The University of Tasmania (UTAS), Tasmania cherry grower-shippers Reid Fruits and Essential Oils Tasmania are collaborating on new trials to look into the health benefits of cherries.
Clinical trials into the anti-inflammatory properties of sweet cherries are due to being later this year.
"Anecdotal evidence suggests that consumption of cherries can alleviate issues relating to inflammation, such as gout," said Melanie Blackhall, from UTAS’ Faculty of Health. "However, limited hard scientific evidence exists, particularly in relation to sweet cherries."
Preliminary research has found certain varieties of cherries hold high levels of anthocyanins, a bioactive compound is being linked to its ability to impact disease.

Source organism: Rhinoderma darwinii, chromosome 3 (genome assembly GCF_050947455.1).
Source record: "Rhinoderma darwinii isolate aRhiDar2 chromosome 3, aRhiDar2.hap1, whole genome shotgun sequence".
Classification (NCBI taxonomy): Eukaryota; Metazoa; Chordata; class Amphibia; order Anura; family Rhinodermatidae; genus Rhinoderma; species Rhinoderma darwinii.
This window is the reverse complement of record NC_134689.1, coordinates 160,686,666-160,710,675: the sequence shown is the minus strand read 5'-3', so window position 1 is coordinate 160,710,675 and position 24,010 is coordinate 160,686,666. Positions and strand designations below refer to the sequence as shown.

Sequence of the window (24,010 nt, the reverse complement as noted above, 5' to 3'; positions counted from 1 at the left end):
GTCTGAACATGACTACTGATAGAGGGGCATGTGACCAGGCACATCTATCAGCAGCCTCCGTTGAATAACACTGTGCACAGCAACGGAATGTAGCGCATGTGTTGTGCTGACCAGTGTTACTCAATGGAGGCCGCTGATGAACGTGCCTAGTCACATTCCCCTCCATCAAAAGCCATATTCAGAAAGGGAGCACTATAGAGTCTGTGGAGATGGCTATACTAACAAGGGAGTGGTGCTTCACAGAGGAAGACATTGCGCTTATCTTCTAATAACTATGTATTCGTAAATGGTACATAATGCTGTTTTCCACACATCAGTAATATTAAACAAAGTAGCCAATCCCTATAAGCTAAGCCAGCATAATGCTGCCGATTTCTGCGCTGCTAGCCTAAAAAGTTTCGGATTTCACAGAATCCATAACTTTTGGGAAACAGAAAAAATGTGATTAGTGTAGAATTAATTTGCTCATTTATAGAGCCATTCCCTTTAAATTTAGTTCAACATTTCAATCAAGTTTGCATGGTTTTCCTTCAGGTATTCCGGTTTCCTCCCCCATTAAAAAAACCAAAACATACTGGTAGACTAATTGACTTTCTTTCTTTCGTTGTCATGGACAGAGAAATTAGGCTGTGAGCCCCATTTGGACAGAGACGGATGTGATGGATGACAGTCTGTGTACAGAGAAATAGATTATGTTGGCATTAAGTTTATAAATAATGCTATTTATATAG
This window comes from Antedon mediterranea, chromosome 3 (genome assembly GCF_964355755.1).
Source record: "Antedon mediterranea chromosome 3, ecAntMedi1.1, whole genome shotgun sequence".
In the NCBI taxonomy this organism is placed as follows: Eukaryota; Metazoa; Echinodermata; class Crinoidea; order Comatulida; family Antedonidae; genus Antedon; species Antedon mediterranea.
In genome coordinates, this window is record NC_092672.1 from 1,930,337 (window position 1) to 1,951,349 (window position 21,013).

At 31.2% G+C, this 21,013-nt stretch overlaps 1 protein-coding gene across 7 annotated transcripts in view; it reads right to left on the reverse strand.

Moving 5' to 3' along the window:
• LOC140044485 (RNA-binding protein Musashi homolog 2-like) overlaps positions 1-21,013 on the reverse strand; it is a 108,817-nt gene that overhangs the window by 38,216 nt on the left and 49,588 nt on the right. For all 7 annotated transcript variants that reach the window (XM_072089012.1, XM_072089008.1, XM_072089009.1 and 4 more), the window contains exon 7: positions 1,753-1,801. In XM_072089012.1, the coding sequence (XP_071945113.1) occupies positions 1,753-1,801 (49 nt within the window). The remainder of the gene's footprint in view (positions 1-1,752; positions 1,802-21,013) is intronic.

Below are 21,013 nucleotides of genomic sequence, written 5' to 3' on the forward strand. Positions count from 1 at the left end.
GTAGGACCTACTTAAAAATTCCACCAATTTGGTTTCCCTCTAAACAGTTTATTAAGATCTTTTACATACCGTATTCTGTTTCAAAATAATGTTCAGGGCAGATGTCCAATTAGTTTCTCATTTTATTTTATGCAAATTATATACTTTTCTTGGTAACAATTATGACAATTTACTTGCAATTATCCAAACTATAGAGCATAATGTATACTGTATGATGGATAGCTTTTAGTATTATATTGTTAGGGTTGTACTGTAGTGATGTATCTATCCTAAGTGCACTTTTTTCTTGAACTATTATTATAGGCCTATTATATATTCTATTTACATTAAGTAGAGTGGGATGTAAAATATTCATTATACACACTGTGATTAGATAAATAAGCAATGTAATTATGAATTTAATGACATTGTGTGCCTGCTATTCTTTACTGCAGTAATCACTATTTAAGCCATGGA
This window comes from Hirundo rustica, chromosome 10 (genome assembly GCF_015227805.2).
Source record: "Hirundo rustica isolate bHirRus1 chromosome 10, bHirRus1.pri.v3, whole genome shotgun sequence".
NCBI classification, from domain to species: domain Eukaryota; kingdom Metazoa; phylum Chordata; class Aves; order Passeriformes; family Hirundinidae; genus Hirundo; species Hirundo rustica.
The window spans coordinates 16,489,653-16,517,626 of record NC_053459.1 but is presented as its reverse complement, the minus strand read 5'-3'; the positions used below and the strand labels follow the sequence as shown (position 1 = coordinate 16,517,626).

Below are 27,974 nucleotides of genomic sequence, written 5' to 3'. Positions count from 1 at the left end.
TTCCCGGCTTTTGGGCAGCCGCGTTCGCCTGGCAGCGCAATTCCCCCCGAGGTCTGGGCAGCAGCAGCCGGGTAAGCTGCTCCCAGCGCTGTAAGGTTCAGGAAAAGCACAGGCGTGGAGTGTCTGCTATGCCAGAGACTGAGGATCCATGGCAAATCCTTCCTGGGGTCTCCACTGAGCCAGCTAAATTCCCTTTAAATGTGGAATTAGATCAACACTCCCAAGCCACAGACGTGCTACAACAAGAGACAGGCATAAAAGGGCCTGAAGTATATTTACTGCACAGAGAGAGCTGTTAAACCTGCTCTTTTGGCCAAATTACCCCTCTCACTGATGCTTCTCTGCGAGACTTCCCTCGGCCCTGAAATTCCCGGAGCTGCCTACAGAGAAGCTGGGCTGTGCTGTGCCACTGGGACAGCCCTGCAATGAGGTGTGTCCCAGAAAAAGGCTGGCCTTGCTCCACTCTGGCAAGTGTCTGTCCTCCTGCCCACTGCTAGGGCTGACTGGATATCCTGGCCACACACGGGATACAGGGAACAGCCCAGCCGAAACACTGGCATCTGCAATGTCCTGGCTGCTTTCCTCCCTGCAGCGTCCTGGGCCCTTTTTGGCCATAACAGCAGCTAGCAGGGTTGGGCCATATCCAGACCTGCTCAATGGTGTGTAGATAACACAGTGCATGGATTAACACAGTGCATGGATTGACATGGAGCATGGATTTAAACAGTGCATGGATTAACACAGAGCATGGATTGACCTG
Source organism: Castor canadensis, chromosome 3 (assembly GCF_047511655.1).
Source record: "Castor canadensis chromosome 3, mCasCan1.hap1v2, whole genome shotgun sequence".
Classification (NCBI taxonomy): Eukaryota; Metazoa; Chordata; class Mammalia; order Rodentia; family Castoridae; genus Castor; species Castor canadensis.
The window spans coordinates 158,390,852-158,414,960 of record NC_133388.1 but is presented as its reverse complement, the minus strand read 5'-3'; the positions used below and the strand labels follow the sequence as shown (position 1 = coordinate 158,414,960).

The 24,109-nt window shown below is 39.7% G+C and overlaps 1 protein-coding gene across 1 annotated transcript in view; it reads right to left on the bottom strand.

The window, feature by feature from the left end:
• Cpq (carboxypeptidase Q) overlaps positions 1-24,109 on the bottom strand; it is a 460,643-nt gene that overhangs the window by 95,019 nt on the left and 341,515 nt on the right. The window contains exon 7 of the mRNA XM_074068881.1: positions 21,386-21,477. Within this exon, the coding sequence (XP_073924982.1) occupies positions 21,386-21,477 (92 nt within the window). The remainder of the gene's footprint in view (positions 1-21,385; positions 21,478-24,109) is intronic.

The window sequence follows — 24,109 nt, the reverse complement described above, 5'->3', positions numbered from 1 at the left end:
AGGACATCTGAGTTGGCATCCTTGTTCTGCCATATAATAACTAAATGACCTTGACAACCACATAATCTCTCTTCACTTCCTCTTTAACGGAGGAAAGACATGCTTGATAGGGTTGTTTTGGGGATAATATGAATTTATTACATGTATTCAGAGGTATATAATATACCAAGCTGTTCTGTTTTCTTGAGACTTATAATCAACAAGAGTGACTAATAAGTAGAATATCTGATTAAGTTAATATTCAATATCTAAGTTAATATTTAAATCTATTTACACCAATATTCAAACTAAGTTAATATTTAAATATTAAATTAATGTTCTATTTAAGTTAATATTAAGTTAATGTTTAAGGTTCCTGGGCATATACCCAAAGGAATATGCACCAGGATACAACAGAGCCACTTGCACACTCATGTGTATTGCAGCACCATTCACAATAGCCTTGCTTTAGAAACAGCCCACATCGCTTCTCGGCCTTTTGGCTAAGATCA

"Inflammation and the consequences of inflammatory disease are a major health issue for Australia and other Western countries," Blackhall said. "Obesity, cardiovascular disease and respiratory diseases all increase inflammation in the body.
"As such, markers or indicators of inflammation have become one of the major predictors in the development and progression of disease.
"As lifestyle diseases become more prevalent there is growing evidence and support for functional foods, whereby the food provides demonstrated benefit in reducing the risk of chronic disease."